itoggle caption Jim Watson/Getty Images
President-elect Obama arrives to announce Sen. Hillary Clinton as his choice for secretary of state.

President-elect Obama arrives to announce Sen. Hillary Clinton (left) as his choice for secretary of state during a news conference in Chicago, as retired Gen. Jim Jones and Vice President-Elect Biden (right) look on.

Jim Watson/Getty Images

Focus On National Security

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President-elect Barack Obama introduced Sen. Hillary Clinton, his archrival in the 2008 Democratic presidential race, as his secretary of state on Monday.

"I have known Hillary Clinton as a friend, a colleague, a source of counsel, and as a campaign opponent. She possesses an extraordinary intelligence and toughness, and a remarkable work ethic," said Obama, speaking at a news conference in Chicago where he has been managing his transition. "Hillary's appointment is a sign to friend and foe of the seriousness of my commitment to renew American diplomacy and restore our alliances."

In introducing his national security team, Obama said he will keep Robert Gates as secretary of defense. "I will be giving Secretary Gates and our military a new mission as soon as I take office: responsibly ending the war in Iraq through a successful transition to Iraqi control," Obama said.

A reporter later asked about Obama's plans to withdraw all U.S. forces from Iraq in 16 months after his inauguration on Jan. 20.

Obama replied, "I said that I would remove our combat troops from Iraq in 16 months, with the understanding that it might be necessary — likely to be necessary — to maintain a residual force to provide potential training, logistical support, to protect our civilians in Iraq."

The president-elect also formally nominated Eric Holder as attorney general, Arizona Gov. Janet Napolitano as secretary of the Department of Homeland Security and Susan Rice as ambassador to the United Nations. Obama named retired Gen. Jim Jones as his national security adviser.

By choosing Clinton as his secretary of state, Obama may be solving several problems. Because of her long, variegated political experience, Clinton advocates say, the former first lady is one of the most qualified people for the top diplomatic position.

Political observers also believe that Clinton's inclusion in Obama's inner circle goes a long way toward salving the disappointment of many Democrats who preferred Clinton over Obama.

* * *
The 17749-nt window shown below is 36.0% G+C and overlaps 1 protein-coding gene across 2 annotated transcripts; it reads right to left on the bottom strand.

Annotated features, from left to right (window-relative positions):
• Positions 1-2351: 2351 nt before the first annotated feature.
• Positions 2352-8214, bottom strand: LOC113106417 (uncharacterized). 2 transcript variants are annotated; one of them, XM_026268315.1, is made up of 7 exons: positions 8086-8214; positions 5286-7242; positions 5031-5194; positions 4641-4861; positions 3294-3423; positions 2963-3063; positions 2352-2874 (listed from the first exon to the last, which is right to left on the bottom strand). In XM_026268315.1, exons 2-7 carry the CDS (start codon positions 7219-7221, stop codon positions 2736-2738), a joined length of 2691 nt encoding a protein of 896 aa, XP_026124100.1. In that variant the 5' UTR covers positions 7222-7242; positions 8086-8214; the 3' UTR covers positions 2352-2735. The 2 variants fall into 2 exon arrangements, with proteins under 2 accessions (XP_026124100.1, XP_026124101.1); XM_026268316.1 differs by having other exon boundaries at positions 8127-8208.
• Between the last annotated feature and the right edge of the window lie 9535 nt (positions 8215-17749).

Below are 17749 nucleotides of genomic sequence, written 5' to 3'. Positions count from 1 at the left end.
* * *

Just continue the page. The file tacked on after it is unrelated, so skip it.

And by bringing Clinton into his Cabinet, Obama removes a possibly prickly opponent from the Senate floor. "Clinton is giving up her independent political base by being taken out of the Senate," says Larry Sabato, director of the University of Virginia's Center for Politics. "She is now under his thumb."

The recurring theme of the news conference was two-pronged: The U.S. faces a vast number of threats, and it will take a concerted national effort and cooperation with other nations to address those threats.

After the announcement, Obama asked the members of his new team to say a few words each.

A smiling Clinton said, "I will give this assignment, your administration and our country my all." She thanked her New York constituents. She also said the U.S. must be "a force for positive change."

Striking the major notes of the day, Clinton emphasized that the U.S. must develop "more partners" and "fewer adversaries."

As Americans watched Obama on TV, his face was framed by his challenges: In a small box in the corner of the screen, the Dow fell steeply; in the news crawl along the bottom, there were headlines of increasing tensions between India and Pakistan.

Answering questions following the announcements, Obama spoke of the danger of "groupthink" in the White House and said he looks forward to vigorous debate among his advisers. But he added that he will be responsible for setting policy. "I will expect these people to implement this vision," he said.

Obama was asked about India's right to retaliate against the perpetrators of last week's attacks in Mumbai. "Sovereign nations obviously have a right to protect themselves," he said.

"We cannot tolerate a world in which innocents are being killed by extremists based on twisted ideologies," Obama said. "And we're going to have to bring the full force of our power — not only military, but also diplomatic, economic and political — to deal with those threats, not only to keep America safe, but also to ensure that peace and prosperity can exist around the world."

Asked about choosing his former political enemy as his secretary of state, Obama said that he and Hillary Clinton share similar views. "America has to be safe and secure," he said.

The president-elect was asked whether the reappointment of Gates satisfies Obama's desire to have a Republican in the Cabinet. Obama responded that he is not absolutely positive that Gates, who was appointed by President Bush, is a Republican. "I didn't check his voter registration," Obama said.

Asked one more time about the thought process that led him to Clinton, Obama smiled and said, "I was always interested after the primary was over in finding ways we could collaborate."

Noticeably absent from the news conference was discussion of Clinton's husband, former president Bill Clinton, who oversees a global philanthropic foundation. The Associated Press reports that the former president assured Obama's transition team that he would take steps — such as handing over a donor list and refusing certain donations — to avoid apparent conflicts of interest and to increase transparency in the way his foundation deals with international governments and contributors. Bill Clinton also agreed to relinquish day-to-day control of the foundation while his wife is a Cabinet member. That cleared the way for Hillary Clinton's appointment.

When the news conference was over, Obama walked off the stage with Clinton, a hand on her shoulder.